While Supreme People’s Court (SPC) judicial interpretations are unquestionably binding on the lower courts, one of the many questions that Chinese legislation does not answer clearly is the broader extent to which they are binding. [2007 SPC regulations state that “the judicial interpretations issued by the Supreme People’s Court have the force of law (具有法律效力). The issue poses both theoretical and practical questions and is one that I had been exploring earlier this week offline with several blog followers (and some others in the Chinese legal community), in relation to Chinese law governed arbitration.
Coincidentally on 5 April Wang Jun, former dean of the Law School of the University of International Business and Economics and senior consultant to Cyan Law (采安律师事务所) posted his analysis of a recent Chinese court case on the firm’s Wechat account that raises the issue of whether judicial interpretations are binding in a Chinese law governed arbitration (court cases, of course lack binding precedential value, as I wrote in my Tsinghua China Law Review last year).
The court case was a ruling in response to an application to cancel (set aside) an arbitral award of the Shangrao [Jiangxi] Arbitration Commission, one of the 250 or so domestic arbitration commissions, in a private lending dispute. The parties that applied to cancel the award alleged that the arbitral tribunal’s failure to apply the cap on interest in the Supreme People’s Court 2015 interpretation on private lending evidenced that the arbitral tribunal had twisted the law in arbitration.
The court ruled:
the arbitral award is the result of the independent judgment of the arbitration tribunal. If it finally determines that there is a gap between the principal and interest of the loan owed by …[the debtor] and the judicial interpretation, that is within the scope of the arbitral tribunal’s understanding and application of law, not an act of twisting the law in arbitration. Moreover…[the applicants] did not provide this Court with evidence that the arbitrators had sought or accepted bribes, committed malpractices for personal benefits or perverted the law in the arbitration. Therefore, [the applicants] application ton cancel the arbitral award lacks a factual and legal basis. This Court does not support it according to law.
Wang Jun (and his team) commented:
Whether the judicial interpretations of the Supreme People’s Court as a matter of course apply to arbitration cases has always been a controversial matter. We believe that judicial interpretations are what the Supreme People’s Court has promulgated regarding how specifically to apply the laws in the courts’ trial [adjudication] work. It is limited to court trials [adjudication] and does not necessarily apply in arbitration cases. And Article 7 of the Arbitration Law expressly provides that arbitration should be based on facts, in line with the law, fair and reasonable settlement of disputes. Therefore, it can be argued that arbitral tribunals do not necessarily have to be bound by the judicial interpretation of the Supreme People’s Court when hearing cases.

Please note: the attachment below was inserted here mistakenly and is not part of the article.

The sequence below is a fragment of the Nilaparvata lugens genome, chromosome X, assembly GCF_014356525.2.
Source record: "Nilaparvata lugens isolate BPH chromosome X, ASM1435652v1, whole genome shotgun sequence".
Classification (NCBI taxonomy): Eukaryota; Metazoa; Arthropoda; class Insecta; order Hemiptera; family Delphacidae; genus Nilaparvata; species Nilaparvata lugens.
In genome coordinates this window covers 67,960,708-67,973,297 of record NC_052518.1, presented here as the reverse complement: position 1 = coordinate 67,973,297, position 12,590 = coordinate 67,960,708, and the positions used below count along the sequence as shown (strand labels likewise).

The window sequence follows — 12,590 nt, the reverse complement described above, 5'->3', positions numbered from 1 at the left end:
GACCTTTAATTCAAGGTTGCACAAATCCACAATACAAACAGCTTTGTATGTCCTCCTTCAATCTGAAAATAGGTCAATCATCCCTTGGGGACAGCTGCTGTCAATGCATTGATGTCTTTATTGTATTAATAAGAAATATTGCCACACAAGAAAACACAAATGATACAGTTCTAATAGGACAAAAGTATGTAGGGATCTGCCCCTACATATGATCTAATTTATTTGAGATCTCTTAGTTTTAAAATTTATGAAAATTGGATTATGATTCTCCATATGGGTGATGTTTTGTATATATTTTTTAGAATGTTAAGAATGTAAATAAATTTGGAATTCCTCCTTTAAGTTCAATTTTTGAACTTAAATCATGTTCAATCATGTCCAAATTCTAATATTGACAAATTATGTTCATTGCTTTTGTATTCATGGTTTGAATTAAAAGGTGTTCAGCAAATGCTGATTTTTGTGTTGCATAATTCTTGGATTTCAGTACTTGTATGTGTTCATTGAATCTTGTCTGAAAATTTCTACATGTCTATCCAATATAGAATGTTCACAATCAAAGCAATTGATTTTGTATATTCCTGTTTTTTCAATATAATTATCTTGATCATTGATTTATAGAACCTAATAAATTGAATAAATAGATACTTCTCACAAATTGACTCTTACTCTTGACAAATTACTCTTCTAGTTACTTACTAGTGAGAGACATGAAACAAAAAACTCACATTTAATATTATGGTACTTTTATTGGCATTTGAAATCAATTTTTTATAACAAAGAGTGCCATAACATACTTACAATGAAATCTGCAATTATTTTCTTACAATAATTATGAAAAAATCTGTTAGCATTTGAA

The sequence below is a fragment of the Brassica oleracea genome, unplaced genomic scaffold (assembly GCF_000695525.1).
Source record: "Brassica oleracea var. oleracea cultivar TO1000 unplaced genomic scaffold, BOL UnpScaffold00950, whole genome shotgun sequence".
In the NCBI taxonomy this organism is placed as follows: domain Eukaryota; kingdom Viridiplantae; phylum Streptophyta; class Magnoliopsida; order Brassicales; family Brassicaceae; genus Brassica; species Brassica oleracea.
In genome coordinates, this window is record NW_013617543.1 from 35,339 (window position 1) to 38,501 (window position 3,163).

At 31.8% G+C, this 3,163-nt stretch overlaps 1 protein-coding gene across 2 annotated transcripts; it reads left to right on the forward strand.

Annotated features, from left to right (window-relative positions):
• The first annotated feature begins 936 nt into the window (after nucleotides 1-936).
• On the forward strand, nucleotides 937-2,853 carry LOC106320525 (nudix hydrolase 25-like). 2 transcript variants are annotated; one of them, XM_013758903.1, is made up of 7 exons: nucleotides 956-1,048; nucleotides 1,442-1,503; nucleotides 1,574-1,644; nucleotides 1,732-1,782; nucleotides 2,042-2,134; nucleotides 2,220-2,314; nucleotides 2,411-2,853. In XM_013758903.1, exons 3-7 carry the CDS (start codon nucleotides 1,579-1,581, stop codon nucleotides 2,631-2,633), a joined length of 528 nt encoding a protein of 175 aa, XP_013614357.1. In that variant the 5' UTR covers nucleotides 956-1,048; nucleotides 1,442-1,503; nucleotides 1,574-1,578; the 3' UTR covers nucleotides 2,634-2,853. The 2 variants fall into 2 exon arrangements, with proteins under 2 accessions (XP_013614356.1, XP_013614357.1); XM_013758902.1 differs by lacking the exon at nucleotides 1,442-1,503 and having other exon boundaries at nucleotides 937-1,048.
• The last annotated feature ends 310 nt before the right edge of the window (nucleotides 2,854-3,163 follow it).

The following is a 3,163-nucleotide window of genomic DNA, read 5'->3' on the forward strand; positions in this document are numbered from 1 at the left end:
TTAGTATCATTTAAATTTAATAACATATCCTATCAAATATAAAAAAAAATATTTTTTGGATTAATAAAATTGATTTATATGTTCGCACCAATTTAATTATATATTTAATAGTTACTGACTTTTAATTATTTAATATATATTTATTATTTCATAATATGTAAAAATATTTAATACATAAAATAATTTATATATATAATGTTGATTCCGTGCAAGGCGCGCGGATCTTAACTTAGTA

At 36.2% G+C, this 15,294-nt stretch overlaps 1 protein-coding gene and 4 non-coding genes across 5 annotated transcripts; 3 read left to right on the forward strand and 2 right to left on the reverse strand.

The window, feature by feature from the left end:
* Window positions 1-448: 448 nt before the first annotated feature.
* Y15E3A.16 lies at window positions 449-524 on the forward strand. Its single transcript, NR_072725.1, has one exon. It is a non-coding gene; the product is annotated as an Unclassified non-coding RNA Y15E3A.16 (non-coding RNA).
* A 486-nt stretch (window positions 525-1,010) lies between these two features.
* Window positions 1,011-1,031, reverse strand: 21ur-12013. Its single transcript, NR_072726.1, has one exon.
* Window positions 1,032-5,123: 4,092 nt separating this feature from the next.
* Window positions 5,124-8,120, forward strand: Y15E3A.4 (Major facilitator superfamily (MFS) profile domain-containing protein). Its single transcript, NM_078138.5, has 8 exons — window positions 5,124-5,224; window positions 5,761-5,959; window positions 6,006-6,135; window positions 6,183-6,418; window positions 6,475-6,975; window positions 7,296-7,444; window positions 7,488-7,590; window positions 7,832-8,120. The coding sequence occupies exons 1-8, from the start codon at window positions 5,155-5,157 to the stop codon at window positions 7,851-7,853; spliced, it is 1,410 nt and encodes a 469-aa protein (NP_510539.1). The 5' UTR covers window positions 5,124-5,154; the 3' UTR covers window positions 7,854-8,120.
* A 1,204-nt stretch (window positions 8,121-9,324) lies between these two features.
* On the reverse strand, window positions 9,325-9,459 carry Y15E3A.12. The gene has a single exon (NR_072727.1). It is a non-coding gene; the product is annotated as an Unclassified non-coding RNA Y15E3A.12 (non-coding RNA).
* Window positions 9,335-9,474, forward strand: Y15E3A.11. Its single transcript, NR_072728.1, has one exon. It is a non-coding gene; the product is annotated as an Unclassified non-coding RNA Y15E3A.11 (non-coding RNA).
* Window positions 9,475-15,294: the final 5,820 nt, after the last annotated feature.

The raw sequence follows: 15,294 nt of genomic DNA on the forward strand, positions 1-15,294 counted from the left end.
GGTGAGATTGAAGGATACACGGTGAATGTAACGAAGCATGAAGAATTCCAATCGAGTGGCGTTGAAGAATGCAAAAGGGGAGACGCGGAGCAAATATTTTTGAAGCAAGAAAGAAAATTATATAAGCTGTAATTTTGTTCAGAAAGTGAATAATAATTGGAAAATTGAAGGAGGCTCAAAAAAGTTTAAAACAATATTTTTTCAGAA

On the issue of applying judicial interpretations in arbitration
The initial response to my question of whether judicial interpretations are binding was that views differ among (Chinese) arbitrators, but that it is an issue arbitrators keep in mind because of the power of courts to review arbitral awards. A number of senior Chinese arbitrators, who have heard cases both inside and outside China, further shared their views with me. One commented that because judicial interpretations in China serve as an important source of interpretation of law, as more detailed and convincing guidance on how Chinese legislation should be applied, that he usually followed (applied) judicial interpretations of Chinese substantive law in arbitration. He distinguished the rare case where he might think that the judicial interpretation was wrong. Another arbitrator commented that in his experience in Chinese law governed arbitrations, judicial interpretations were considered binding. A third prominent arbitrator sought to distinguish domestic arbitrations from foreign-related and international arbitrations, where the standards of review were different.
Is practice any different when non-Chinese arbitrators are sitting as arbitrators? Does it make a difference if the arbitration is seated outside of [mainland] China, or does it depend? Those with further information, please share what you know through the comment function or by Wechat or email.